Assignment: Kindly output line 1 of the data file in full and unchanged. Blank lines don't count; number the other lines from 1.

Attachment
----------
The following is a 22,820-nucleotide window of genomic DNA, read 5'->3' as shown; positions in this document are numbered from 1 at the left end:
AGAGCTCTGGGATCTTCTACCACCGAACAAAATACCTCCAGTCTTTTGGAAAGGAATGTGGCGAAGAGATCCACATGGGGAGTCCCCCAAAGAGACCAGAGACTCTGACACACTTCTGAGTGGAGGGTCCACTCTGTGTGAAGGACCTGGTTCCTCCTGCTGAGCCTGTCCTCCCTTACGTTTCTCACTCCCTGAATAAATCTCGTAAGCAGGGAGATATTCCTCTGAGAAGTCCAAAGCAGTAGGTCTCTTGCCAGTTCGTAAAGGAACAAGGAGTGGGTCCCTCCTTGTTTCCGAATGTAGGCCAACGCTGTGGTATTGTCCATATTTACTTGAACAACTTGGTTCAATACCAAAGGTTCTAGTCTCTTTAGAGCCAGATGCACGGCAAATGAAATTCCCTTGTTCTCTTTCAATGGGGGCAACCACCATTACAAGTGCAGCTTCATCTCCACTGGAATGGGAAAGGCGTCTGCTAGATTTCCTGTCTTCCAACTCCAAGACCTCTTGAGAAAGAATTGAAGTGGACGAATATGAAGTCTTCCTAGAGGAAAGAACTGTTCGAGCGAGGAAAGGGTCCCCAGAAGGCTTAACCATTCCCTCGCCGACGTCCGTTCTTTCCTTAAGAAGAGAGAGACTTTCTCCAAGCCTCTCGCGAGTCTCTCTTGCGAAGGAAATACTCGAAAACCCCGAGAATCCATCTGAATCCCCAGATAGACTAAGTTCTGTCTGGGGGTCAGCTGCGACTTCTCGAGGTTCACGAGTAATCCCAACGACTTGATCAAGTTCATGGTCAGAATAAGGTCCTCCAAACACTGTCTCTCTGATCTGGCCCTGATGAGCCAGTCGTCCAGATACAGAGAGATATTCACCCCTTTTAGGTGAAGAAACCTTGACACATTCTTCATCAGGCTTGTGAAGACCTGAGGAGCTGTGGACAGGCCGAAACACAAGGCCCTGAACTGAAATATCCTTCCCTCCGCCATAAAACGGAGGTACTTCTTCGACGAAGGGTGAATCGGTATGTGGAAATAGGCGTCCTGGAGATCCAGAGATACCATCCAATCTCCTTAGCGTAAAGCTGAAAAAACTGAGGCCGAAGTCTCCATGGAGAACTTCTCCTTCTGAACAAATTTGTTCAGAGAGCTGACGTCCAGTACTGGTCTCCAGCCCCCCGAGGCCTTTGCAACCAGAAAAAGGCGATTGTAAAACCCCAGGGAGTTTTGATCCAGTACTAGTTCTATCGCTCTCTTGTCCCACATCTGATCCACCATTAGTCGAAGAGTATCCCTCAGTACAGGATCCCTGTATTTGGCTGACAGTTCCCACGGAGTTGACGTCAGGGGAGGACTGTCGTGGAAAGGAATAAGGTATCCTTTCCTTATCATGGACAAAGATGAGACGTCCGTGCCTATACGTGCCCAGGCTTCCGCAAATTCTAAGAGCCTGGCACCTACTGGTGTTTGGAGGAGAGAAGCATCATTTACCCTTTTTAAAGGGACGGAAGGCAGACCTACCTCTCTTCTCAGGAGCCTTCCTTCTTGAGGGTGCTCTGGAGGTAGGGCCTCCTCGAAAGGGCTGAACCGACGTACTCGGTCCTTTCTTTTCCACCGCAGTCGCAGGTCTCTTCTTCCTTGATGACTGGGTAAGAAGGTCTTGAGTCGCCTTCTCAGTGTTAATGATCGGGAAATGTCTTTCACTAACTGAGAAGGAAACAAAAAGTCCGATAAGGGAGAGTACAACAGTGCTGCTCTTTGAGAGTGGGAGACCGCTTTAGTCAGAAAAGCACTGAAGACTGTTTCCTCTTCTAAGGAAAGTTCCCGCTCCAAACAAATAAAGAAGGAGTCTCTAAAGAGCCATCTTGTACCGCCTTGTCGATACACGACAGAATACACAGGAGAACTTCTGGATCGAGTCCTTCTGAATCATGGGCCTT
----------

The following is a 22,820-nucleotide window of genomic DNA, read 5'->3' as shown; positions in this document are numbered from 1 at the left end: